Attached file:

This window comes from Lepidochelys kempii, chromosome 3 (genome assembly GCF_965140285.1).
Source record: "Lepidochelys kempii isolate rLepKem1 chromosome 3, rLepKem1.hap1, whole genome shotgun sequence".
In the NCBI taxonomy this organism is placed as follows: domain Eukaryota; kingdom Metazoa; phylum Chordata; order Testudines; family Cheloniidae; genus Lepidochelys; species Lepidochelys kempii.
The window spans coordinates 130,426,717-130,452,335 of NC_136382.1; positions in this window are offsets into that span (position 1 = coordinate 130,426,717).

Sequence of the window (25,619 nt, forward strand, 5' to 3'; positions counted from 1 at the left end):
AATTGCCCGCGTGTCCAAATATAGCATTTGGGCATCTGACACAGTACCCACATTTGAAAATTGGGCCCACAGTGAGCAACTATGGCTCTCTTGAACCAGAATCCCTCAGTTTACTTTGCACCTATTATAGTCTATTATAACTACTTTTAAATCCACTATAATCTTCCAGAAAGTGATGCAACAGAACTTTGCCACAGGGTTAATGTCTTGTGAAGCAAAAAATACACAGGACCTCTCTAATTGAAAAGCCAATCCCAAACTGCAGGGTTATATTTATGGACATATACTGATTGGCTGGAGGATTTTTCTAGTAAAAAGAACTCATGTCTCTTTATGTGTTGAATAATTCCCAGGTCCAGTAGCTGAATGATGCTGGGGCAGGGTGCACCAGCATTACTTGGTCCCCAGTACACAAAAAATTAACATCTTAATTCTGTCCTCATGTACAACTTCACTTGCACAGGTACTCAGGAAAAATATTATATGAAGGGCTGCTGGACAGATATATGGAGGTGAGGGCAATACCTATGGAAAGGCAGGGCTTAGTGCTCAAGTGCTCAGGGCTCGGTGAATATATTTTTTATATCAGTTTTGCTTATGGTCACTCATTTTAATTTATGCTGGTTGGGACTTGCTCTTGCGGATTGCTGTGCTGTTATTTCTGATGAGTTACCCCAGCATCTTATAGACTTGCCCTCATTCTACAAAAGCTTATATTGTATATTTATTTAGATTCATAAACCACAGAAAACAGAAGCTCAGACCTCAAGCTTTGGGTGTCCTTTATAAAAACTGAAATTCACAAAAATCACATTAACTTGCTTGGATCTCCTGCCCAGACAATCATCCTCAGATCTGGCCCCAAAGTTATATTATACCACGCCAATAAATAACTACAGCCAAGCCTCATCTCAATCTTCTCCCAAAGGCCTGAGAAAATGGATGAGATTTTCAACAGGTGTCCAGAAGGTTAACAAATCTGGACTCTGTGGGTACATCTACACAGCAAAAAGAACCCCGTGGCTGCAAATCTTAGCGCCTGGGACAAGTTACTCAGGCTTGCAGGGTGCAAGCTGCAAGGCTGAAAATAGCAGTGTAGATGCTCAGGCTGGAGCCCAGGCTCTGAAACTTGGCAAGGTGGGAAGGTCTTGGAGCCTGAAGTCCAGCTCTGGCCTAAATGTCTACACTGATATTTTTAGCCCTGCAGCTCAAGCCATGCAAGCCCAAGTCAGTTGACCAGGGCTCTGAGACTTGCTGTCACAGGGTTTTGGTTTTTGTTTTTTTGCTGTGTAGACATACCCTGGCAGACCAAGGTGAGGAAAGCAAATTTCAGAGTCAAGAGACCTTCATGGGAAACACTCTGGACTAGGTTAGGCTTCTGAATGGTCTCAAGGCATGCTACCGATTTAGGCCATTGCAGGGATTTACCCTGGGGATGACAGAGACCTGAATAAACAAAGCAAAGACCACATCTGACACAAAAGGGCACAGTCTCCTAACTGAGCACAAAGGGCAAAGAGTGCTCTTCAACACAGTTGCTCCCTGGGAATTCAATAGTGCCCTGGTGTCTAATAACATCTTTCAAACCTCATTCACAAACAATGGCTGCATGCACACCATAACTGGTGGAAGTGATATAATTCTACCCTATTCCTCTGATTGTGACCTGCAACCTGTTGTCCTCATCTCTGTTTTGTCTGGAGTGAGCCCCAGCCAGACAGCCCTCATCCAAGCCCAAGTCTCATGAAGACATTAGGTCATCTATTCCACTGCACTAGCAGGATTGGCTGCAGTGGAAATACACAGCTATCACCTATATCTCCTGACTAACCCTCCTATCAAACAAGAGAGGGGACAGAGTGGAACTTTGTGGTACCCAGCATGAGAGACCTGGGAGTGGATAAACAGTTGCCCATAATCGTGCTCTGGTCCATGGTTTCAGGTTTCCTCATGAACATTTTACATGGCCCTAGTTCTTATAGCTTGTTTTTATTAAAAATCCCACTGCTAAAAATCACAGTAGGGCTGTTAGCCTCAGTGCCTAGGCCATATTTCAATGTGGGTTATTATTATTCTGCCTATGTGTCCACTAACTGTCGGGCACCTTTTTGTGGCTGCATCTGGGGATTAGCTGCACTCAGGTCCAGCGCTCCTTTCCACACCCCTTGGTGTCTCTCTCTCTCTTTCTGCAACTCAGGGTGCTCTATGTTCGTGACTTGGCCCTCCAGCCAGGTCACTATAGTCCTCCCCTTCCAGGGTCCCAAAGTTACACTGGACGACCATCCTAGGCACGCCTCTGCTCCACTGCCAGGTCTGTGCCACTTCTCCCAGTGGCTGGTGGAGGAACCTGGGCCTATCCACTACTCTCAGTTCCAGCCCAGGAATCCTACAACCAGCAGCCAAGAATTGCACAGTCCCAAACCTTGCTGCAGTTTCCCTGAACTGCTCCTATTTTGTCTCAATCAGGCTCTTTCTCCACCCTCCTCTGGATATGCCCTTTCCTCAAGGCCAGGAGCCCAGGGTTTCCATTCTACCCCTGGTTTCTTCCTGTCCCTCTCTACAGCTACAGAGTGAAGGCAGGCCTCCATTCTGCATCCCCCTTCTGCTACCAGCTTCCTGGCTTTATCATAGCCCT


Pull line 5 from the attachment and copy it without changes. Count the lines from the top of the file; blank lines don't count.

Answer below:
Sequence of the window (25,619 nt, forward strand, 5' to 3'; positions counted from 1 at the left end):